“I feel good. I’m coming off the back of a good block of training and I’m ready for what I consider to be the start of my season proper now. I used the Tour of Qatar as a preparation race, but this next month of racing is where it really matters.
There’s still a long way to go until Paris-Roubaix and for me, it’s all about continuing to work and going through the process in the build up to that.
For Omloop Het Niuewsblad, we’ve got last year’s winner in Ian Stannard, and he’s trying to do the double, so my job will be to put him in the best position to win.
I’d like to be there when it matters in the final. It’s not going to be a case of emptying the tank in the first 100km and then swinging over, my goal will be to finish, to finish well, and be there in the last 30-40km when there might be a break that needs chasing down or we to drive things ourselves.
After everything these guys have given me over the years, I’m looking forward to do a job for them as they go for the win.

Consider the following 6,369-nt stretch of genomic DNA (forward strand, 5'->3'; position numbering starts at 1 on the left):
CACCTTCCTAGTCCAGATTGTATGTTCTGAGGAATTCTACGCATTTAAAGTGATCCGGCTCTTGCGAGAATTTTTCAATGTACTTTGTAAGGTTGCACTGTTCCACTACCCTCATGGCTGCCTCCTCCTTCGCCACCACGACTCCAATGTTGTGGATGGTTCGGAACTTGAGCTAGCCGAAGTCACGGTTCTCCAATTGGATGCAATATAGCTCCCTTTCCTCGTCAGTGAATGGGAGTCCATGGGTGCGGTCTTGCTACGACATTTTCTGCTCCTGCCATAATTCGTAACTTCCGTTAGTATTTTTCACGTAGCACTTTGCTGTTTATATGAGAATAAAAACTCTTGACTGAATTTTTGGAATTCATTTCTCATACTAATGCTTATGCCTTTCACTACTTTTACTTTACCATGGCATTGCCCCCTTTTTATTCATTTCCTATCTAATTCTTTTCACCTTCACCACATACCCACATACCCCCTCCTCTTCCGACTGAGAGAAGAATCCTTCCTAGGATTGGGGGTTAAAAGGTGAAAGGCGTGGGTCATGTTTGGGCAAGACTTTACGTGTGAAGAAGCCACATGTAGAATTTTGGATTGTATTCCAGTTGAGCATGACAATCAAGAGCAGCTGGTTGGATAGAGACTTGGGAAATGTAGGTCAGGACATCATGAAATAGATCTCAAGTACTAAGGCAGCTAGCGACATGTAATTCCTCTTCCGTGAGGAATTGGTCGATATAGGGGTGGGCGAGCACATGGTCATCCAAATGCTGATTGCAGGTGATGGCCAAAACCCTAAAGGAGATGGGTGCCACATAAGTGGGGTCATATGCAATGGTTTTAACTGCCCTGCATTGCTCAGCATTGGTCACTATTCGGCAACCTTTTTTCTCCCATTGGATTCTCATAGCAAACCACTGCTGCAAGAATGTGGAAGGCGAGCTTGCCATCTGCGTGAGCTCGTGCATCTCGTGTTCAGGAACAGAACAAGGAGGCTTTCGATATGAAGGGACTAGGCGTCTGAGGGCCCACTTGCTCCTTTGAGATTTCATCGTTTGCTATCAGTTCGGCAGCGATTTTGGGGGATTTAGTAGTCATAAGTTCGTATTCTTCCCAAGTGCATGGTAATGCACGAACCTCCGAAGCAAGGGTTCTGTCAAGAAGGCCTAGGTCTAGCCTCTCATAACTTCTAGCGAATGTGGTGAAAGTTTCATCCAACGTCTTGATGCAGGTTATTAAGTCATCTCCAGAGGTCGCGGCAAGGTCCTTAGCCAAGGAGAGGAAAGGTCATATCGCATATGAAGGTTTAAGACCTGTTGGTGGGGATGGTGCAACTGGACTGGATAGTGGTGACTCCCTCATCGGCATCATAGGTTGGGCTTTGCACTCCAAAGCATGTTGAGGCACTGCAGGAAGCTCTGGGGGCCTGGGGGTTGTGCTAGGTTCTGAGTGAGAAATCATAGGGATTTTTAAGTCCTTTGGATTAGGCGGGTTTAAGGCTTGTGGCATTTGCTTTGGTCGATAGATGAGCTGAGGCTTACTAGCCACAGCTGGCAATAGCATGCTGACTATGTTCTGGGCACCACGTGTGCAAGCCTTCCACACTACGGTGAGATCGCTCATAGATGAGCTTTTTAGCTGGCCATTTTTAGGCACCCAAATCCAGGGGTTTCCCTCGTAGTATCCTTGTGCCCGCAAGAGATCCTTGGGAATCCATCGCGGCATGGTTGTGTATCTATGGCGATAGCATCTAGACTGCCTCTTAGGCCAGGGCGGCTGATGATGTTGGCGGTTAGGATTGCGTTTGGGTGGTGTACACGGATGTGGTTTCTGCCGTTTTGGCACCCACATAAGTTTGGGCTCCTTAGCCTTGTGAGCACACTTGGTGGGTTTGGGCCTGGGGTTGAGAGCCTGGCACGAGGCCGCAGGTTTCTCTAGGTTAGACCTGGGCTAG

Getting yourself into the right mind-set for the cobbled classics is far different to any other race. These races are over in one day and you don’t get a second chance. It’s a case of laying everything on the line, taking risks, and every one of them is a warzone. We all know the score and the strongest guys generally win.
[Omloop Het Niuewsblad 2005] I didn’t finish that day and it doesn’t hold many significant memories to me other than it was a hard day out.
The biggest difference between this race and the other cobbled classics is the cold. Obviously, it’s still February and it’ll be a good 10-15 degrees warmer in five or six weeks’ time when the Tour of Flanders and Paris-Roubaix roll around. Tomorrow it’ll be around 5 degrees and that’s the thing that wears people out. Last year it rained as well and that really sorts the men from the boys.
That said, the mood in the camp is good, everyone’s happy and we’re all ready to go.”